Silvio Berlusconi is a man well used to creating media circuses, but he may have doubts about the one that awaits him in Milan's Palace of Justice this morning. Before a barrage of television cameras, only some working for his Fininvest media empire, the former prime minister will attend the opening session of a trial in which he will be accused of bribing tax inspectors in exchange for a lenient audit of his businesses.
It will be a symbolic moment in these turbulent times. Not only is this the case that precipitated the collapse of Mr Berlusconi's coalition and forced him to resign 13 months ago; it is also the most glaring of several recent indications that the magnate-turned-politician is sliding down the slippery pole of Italian public life.
Mr Berlusconi is accused, along with his brother Paolo and nine others, of paying around 380 million lire to officers of the finance police. By Italian standards this would be a minor misdemeanour, even if the defendants were proven guilty - most of the Milan fashion world is currently on trial for exactly the same thing.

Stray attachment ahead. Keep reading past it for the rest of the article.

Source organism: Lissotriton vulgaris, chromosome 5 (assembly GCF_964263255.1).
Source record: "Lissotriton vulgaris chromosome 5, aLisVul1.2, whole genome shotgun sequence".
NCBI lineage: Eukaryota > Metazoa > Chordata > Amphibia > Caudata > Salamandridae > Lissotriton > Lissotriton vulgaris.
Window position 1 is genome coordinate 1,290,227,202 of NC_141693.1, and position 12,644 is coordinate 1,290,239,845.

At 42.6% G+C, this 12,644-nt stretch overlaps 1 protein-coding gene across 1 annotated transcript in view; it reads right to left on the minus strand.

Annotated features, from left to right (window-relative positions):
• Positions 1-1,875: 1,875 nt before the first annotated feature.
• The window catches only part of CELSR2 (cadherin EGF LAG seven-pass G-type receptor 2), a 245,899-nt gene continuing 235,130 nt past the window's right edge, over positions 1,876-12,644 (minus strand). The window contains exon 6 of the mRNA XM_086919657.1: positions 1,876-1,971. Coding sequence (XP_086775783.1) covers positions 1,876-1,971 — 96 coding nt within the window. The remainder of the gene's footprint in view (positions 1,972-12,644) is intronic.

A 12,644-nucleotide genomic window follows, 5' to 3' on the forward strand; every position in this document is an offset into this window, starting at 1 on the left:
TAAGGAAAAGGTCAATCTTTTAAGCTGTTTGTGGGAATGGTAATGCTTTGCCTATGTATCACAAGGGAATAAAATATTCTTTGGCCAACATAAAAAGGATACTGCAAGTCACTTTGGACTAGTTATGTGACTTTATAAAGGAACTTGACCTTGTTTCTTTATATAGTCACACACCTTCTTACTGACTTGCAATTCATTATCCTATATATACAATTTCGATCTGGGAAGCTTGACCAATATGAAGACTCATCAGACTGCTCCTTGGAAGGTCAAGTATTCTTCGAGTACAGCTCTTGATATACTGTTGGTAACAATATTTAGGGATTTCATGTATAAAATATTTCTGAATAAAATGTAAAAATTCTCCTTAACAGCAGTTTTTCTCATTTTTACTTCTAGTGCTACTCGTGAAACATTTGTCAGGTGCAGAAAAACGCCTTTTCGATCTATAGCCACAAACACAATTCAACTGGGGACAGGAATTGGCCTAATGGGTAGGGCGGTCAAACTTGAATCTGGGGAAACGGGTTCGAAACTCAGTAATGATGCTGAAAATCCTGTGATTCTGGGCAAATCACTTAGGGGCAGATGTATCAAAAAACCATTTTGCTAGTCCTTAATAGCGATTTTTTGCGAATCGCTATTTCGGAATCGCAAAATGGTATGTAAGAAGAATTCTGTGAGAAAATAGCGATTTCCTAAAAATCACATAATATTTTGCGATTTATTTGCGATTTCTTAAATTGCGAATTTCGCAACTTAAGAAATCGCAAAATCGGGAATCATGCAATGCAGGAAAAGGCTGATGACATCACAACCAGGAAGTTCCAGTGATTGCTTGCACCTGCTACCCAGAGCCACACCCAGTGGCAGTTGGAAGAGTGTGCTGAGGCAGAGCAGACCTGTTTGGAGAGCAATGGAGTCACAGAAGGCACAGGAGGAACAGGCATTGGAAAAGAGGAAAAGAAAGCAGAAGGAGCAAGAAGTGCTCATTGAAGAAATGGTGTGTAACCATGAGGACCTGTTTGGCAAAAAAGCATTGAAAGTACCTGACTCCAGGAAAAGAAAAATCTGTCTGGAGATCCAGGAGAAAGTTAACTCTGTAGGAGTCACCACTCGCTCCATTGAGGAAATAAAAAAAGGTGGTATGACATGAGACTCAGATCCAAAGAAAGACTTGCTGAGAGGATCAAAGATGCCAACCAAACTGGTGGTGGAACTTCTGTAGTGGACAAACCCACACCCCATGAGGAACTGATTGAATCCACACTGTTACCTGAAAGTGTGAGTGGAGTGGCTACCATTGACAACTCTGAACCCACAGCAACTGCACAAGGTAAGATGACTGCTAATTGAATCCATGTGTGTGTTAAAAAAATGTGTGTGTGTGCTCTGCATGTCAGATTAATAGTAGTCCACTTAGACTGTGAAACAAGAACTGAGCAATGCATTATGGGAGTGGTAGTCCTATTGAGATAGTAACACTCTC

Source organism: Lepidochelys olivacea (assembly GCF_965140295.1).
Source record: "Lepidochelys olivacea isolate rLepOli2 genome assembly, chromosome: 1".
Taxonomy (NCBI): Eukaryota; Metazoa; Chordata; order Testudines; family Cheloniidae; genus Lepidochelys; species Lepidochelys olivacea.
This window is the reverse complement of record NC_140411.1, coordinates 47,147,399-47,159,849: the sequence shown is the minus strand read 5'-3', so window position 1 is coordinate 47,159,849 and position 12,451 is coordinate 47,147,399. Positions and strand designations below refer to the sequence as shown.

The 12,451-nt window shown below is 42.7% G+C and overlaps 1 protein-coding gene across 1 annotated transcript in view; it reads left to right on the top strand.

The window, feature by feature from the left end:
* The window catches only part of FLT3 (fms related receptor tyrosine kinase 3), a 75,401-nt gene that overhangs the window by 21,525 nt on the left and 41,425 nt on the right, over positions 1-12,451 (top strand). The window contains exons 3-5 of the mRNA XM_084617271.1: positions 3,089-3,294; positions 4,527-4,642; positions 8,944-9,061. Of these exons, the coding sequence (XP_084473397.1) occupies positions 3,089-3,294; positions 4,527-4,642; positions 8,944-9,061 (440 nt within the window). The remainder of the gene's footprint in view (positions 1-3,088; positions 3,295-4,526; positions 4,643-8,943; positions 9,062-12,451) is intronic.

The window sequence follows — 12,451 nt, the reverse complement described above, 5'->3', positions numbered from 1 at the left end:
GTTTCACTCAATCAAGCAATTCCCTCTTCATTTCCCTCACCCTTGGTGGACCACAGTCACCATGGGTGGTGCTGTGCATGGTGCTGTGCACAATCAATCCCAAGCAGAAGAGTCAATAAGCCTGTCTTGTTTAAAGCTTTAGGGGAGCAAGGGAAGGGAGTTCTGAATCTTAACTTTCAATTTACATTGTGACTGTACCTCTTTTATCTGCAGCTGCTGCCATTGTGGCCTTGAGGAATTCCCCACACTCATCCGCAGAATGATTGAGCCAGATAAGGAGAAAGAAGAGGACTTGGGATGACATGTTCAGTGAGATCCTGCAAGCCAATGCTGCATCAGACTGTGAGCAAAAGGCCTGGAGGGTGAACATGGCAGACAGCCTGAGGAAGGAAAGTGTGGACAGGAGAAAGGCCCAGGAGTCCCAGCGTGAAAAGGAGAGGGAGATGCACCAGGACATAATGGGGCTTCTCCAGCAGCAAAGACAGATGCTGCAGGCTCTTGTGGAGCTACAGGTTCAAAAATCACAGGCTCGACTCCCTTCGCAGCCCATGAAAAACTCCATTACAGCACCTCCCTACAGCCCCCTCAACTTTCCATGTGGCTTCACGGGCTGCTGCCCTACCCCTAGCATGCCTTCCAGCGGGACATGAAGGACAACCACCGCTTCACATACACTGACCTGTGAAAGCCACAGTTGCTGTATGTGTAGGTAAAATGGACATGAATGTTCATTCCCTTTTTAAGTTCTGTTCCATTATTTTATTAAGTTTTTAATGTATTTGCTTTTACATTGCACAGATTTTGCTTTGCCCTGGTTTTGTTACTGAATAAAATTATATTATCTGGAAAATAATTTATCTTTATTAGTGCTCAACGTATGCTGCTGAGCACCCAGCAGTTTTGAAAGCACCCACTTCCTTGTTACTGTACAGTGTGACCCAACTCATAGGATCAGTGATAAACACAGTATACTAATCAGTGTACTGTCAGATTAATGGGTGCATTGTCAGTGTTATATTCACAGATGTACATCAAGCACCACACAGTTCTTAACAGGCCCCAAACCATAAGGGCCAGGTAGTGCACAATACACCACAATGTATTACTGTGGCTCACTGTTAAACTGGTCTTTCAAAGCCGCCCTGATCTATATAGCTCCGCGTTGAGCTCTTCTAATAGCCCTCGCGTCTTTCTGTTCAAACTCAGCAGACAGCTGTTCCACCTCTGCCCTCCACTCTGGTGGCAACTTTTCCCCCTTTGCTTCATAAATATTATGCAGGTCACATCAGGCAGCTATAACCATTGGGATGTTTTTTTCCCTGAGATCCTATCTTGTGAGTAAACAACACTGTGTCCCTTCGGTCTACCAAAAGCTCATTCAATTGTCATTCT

But the case interferes awkwardly with the political timetable, which might require Mr Berlusconi any moment now to shuttle between the Milan court - which will meet once a week or so for the next few months - and the campaign trail in the run-up to a general election. Already there are signs that Mr Berlusconi is being outmanoeuvred in his conservative coalition by the far-right leader Gianfranco Fini.
It could also give a wide public airing to more embarrassing charges against Mr Berlusconi that are yet to come to court - notably the allegation that he paid massive kickbacks to his former political mentor and friend, the disgraced Socialist Party leader Bettino Craxi. The trial could be bad for business, too, as Mr Berlusconi considers floating a large chunk of his media and advertising assets on the open market to raise capital to plug his gaping debts.
Mr Berlusconi and his friends have already launched a full-frontal attack on his chief accuser, the former magistrate Antonio Di Pietro who was the star of Italy's anti-corruption drive three years ago. The Berlusconi family newspaper, Il Giornale of Milan, has produced allegation after allegation that Mr Di Pietro accepted favours and planned to use his judicial status as a platform for political revolution.